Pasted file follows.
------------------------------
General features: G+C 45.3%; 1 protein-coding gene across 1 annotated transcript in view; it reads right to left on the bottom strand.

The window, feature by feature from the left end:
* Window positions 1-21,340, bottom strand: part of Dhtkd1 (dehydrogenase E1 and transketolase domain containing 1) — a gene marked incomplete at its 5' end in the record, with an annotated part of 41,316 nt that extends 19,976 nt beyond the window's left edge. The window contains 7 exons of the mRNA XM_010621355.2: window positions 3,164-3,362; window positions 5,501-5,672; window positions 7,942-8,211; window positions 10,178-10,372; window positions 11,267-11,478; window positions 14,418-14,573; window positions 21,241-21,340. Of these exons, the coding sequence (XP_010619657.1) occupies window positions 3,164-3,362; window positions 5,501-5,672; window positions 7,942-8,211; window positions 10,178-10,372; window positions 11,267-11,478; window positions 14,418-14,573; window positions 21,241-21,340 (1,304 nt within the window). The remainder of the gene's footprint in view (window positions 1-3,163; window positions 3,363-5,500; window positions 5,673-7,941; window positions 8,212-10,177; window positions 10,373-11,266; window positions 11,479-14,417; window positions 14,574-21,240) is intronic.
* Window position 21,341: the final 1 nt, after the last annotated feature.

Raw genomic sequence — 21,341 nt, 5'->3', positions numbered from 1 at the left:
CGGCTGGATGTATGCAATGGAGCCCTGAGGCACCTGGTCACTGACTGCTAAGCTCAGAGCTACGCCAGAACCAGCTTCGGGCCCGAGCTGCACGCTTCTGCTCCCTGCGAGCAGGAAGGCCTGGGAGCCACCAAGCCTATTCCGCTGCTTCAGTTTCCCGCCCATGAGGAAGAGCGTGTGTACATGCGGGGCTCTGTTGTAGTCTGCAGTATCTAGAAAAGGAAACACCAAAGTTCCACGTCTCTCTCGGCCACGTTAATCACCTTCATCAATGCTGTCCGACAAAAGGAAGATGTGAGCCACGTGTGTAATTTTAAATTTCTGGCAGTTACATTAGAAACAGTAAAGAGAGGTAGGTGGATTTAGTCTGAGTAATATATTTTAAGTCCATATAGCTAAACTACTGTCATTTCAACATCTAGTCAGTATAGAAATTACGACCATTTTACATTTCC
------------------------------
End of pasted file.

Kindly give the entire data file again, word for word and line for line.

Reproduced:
General features: G+C 45.3%; 1 protein-coding gene across 1 annotated transcript in view; it reads right to left on the bottom strand.

The window, feature by feature from the left end:
* Window positions 1-21,340, bottom strand: part of Dhtkd1 (dehydrogenase E1 and transketolase domain containing 1) — a gene marked incomplete at its 5' end in the record, with an annotated part of 41,316 nt that extends 19,976 nt beyond the window's left edge. The window contains 7 exons of the mRNA XM_010621355.2: window positions 3,164-3,362; window positions 5,501-5,672; window positions 7,942-8,211; window positions 10,178-10,372; window positions 11,267-11,478; window positions 14,418-14,573; window positions 21,241-21,340. Of these exons, the coding sequence (XP_010619657.1) occupies window positions 3,164-3,362; window positions 5,501-5,672; window positions 7,942-8,211; window positions 10,178-10,372; window positions 11,267-11,478; window positions 14,418-14,573; window positions 21,241-21,340 (1,304 nt within the window). The remainder of the gene's footprint in view (window positions 1-3,163; window positions 3,363-5,500; window positions 5,673-7,941; window positions 8,212-10,177; window positions 10,373-11,266; window positions 11,479-14,417; window positions 14,574-21,240) is intronic.
* Window position 21,341: the final 1 nt, after the last annotated feature.

Raw genomic sequence — 21,341 nt, 5'->3', positions numbered from 1 at the left:
CGGCTGGATGTATGCAATGGAGCCCTGAGGCACCTGGTCACTGACTGCTAAGCTCAGAGCTACGCCAGAACCAGCTTCGGGCCCGAGCTGCACGCTTCTGCTCCCTGCGAGCAGGAAGGCCTGGGAGCCACCAAGCCTATTCCGCTGCTTCAGTTTCCCGCCCATGAGGAAGAGCGTGTGTACATGCGGGGCTCTGTTGTAGTCTGCAGTATCTAGAAAAGGAAACACCAAAGTTCCACGTCTCTCTCGGCCACGTTAATCACCTTCATCAATGCTGTCCGACAAAAGGAAGATGTGAGCCACGTGTGTAATTTTAAATTTCTGGCAGTTACATTAGAAACAGTAAAGAGAGGTAGGTGGATTTAGTCTGAGTAATATATTTTAAGTCCATATAGCTAAACTACTGTCATTTCAACATCTAGTCAGTATAGAAATTACGACCATTTTACATTTCC